Failures last spring highlight need for suitable rules, supervision for banks of that size, Powell contends

Having in place appropriate rules and supervisory practices for banks of the size that failed in March and early May, and the resulting stress for other banks, highlight the importance of appropriate rules and supervision, the chair of the Federal Reserve Board said Wednesday.

Testifying before the House Financial Services Committee for the semiannual monetary policy report to Congress, Fed Board Chair Jerome H. (“Jay”) Powell referred to the failure of three large regional banks last spring: Silicon Valley Bank (SVB) of Santa Clara, Calif., Signature Bank of New York, N.Y. (both in March), and First Republic Bank (in May). The banks were closed after seeing extensive runoffs in deposits.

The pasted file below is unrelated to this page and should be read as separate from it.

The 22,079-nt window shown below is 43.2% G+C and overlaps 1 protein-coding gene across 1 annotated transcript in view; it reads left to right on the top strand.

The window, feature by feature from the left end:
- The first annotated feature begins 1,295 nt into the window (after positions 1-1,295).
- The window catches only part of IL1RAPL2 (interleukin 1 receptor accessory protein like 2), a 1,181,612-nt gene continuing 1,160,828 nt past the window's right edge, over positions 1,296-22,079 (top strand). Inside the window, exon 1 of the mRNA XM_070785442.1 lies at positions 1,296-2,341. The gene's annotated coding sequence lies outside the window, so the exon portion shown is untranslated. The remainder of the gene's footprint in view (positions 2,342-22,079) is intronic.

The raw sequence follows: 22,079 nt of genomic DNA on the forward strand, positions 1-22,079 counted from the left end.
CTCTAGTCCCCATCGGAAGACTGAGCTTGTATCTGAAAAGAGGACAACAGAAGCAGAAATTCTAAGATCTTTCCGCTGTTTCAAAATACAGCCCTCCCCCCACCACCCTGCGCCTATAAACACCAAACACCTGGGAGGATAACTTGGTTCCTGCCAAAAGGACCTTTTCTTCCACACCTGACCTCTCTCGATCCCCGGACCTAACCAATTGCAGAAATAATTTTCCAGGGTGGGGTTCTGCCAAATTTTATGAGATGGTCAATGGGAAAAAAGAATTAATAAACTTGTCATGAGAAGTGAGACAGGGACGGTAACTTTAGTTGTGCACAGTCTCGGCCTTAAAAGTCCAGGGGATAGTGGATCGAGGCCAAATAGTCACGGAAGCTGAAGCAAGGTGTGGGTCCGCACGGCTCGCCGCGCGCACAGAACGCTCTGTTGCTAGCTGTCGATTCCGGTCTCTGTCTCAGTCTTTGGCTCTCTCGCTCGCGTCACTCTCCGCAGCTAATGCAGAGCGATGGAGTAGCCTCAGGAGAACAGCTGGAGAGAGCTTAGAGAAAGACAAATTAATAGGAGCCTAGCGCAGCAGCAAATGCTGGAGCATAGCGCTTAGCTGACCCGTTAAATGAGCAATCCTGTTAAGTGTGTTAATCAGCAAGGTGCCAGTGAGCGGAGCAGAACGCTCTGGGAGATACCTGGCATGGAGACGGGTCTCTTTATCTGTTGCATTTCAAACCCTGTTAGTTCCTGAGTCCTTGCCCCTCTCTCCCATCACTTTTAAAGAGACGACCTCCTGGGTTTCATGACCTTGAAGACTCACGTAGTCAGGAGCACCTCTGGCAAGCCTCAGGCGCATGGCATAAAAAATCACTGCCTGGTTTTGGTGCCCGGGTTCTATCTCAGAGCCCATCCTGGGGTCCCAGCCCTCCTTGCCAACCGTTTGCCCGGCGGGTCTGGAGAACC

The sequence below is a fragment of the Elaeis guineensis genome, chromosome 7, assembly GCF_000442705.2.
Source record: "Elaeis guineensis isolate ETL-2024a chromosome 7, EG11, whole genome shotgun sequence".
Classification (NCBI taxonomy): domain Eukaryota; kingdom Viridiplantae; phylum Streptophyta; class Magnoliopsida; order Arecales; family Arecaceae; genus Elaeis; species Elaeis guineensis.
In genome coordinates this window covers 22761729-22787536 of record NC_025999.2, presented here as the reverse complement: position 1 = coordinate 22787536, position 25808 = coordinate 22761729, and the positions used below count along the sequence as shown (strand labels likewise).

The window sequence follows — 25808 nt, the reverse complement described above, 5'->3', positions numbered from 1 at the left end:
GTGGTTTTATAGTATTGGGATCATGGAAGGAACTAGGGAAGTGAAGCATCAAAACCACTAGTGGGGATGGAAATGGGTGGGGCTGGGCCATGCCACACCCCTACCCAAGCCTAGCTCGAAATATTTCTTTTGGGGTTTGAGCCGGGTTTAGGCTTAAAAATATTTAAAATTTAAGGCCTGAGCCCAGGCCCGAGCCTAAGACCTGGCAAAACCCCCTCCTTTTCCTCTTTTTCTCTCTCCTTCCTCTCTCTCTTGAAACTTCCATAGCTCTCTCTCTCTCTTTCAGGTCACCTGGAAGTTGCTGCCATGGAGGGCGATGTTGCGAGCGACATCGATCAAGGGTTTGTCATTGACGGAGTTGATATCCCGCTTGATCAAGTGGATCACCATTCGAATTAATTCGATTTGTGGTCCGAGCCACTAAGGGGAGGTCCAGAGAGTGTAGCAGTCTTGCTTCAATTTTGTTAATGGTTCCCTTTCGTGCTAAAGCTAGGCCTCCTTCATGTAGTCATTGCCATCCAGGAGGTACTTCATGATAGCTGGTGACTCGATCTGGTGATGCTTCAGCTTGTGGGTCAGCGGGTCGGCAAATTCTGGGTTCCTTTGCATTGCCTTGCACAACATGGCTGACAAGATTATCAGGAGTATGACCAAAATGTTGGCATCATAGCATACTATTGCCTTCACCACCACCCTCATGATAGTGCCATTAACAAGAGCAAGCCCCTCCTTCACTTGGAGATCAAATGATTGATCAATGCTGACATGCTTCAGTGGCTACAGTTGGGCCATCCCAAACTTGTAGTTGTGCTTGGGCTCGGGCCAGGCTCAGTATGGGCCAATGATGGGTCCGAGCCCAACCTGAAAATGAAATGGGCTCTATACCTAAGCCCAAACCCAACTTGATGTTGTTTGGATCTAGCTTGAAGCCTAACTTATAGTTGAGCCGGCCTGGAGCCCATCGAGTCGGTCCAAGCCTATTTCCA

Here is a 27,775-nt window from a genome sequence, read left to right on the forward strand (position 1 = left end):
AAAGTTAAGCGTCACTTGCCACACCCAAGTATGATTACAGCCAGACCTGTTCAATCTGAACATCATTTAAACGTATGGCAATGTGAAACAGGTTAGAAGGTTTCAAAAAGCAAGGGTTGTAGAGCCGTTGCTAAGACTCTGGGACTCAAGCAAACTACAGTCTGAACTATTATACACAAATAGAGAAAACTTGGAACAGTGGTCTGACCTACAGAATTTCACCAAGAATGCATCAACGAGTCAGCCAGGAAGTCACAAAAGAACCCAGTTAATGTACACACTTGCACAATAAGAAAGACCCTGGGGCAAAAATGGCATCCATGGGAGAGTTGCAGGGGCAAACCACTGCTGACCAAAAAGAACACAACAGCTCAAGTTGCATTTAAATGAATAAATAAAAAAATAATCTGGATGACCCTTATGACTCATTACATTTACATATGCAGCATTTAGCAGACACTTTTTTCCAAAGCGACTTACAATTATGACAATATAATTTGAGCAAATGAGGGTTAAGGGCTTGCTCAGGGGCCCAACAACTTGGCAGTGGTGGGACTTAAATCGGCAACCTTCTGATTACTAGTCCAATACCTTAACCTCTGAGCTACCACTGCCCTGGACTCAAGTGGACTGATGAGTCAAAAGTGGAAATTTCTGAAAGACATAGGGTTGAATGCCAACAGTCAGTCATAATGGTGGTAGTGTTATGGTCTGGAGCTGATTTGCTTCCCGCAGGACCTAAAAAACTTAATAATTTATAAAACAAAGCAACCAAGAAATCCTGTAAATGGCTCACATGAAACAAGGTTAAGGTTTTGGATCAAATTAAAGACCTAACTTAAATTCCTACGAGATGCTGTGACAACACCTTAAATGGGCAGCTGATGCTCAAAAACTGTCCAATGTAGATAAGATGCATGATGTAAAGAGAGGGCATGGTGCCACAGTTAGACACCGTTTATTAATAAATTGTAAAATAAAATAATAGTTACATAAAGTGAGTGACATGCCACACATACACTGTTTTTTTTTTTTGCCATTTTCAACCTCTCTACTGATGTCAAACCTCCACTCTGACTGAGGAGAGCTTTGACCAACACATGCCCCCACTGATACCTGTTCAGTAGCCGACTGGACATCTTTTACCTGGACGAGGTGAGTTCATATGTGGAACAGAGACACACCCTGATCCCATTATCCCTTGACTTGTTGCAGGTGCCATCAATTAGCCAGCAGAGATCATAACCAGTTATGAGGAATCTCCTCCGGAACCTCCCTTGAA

Powell reiterated to the committee that the U.S. banking system is sound and resilient, a phrase he has often repeated in public remarks over the last several months. “The Federal Reserve, together with the Treasury Department and the Federal Deposit Insurance Corporation, took decisive action in March to protect the U.S. economy and to strengthen public confidence in our banking system,” Powell said.

However, Powell indicated that the Fed continues to follow vulnerabilities in the banking system, particularly in ensuring “we have the appropriate rules and supervisory practices for banks of this size,” referring to the closed banks.

“We are committed to addressing these vulnerabilities to make for a stronger and more resilient banking system,” he said.

Fed Board Chair Jerome H. Powell: Semiannual Monetary Policy Report to the Congress